Chris Manning, Stanford University
Title: Holistic models of linguistic structure: Discriminative joint models and domain adaptation
The main mass natural language applications for regular people are high-level, semantically oriented ones which have to just work in diverse contexts: question answering, machine translation, machine reading, speech dialog interfaces for robots and machines, etc. Humans are very good at these types of tasks, in part because they naturally employ holistic language processing. They effortlessly keep track of many layers of low-level information, while simultaneously adapting across topics and accents and integrating in long distance information from elsewhere in the conversation or document. In contrast, much NLP research not only focuses on lower-level tasks, like parsing, named entity recognition, and part-of-speech tagging, but, for the sake of efficiency, the models of these phenomena make extremely strong independence assumptions, which completely decouple these tasks. Models commonly only look at local context when making decisions and have no models or only very crude models for domain adaptation.
I will present some of our recent work that begins to address these problems. I present a discriminative parsing model (a CRF-CFG) which can incorporate many source of evidence in decision making, and then show how that can be extended into a joint model of parsing and named entity recognition. This joint model improves the performance of both independent NER and parsing models, showing that joint information effectively flows between the tasks, and also supports the recognition of hierarchical named entities. This basic model does not address domain adaptation, and a practical complication of training such joint models is that they require jointly annotated data, and there is much less jointly annotated data available than data annotated with just parse trees or just named entities. In the last part of the talk I will describe the use of hierarchical models which allow us to address both these problems. I show that we can substantially improve the performance of our joint model by using domain-specific and non-jointly annotated data.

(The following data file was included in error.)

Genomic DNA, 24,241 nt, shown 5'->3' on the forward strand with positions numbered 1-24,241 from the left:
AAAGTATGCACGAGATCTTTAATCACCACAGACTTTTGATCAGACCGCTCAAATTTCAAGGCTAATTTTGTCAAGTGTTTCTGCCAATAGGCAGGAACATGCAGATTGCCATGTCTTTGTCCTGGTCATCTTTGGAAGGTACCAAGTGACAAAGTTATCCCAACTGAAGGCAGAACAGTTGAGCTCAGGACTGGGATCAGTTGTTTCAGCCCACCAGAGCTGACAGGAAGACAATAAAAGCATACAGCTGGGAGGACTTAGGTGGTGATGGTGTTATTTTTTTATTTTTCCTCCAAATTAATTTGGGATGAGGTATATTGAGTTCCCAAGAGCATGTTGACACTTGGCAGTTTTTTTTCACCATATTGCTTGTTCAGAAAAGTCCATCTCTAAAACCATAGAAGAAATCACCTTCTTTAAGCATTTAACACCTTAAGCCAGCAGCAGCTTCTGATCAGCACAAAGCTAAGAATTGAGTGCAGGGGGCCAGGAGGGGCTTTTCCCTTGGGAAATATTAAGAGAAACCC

Christopher Manning is an Associate Professor of Computer Science and Linguistics at Stanford University. Manning has coauthored leading textbooks on statistical approaches to Natural Language Processing (NLP) (Manning and Schuetze 1999) and information retrieval (Manning, Raghavan, and Schuetze, 2008), as well as linguistic monographs on ergativity and complex predicates. His recent work concentrates on probabilistic approaches to NLP problems and computational semantics, particularly including such topics as statistical parsing, robust textual inference, machine translation, grammar induction, and large-scale joint inference for NLP. He has won several best paper awards; most recently his paper with Bill MacCartney on Natural Language Inference won the Coling 2008 Best Paper Award. His Ph.D. is from Stanford in 1995, and he held faculty positions at Carnegie Mellon University and the University of Sydney before returning to Stanford.
This talk presents joint work with Jenny Finkel.